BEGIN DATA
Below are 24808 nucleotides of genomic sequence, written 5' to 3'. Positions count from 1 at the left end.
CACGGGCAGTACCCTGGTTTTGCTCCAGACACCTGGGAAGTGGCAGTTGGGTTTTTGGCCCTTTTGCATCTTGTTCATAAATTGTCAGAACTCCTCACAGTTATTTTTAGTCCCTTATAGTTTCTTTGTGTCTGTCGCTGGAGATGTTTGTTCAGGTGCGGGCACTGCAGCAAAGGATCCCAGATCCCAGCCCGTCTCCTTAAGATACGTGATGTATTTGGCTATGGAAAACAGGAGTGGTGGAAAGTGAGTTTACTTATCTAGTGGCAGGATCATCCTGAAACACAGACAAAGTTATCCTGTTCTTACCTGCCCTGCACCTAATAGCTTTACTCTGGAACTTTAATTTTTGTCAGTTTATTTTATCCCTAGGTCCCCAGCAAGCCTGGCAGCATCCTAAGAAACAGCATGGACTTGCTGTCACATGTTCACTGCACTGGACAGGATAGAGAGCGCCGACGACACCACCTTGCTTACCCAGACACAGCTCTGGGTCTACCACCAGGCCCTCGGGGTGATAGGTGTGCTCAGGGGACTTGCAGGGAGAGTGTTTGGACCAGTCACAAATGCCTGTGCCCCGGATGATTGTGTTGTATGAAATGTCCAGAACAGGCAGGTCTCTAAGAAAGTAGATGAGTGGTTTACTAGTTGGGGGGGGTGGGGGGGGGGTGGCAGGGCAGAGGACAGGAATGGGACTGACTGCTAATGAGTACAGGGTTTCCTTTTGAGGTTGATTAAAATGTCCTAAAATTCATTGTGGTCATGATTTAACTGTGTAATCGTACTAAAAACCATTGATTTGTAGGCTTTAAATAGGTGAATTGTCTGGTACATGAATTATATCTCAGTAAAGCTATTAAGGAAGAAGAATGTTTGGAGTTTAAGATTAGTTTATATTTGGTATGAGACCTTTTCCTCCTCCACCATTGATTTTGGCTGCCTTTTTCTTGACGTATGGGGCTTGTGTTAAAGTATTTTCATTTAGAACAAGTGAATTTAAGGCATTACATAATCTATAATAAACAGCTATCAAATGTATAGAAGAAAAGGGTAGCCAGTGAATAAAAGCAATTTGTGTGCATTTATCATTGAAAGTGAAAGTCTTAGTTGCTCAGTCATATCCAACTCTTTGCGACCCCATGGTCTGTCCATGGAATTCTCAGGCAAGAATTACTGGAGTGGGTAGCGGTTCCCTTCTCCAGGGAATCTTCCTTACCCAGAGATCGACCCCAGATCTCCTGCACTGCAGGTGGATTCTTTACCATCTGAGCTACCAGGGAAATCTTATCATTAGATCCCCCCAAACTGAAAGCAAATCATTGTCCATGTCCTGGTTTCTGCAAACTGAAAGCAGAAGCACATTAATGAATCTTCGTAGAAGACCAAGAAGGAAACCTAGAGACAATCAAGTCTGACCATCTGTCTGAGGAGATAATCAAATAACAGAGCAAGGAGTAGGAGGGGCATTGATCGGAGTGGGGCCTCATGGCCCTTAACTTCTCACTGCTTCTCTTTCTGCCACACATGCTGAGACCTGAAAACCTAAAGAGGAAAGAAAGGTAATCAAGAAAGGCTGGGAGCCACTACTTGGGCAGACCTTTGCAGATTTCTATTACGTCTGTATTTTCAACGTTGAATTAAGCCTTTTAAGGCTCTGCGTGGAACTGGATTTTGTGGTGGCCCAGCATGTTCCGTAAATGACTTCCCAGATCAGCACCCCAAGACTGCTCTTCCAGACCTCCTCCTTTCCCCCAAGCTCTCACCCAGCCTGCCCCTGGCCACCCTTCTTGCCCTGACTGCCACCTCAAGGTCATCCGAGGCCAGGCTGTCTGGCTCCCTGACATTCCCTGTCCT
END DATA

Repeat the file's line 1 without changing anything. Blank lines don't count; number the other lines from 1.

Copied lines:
Below are 24808 nucleotides of genomic sequence, written 5' to 3'. Positions count from 1 at the left end.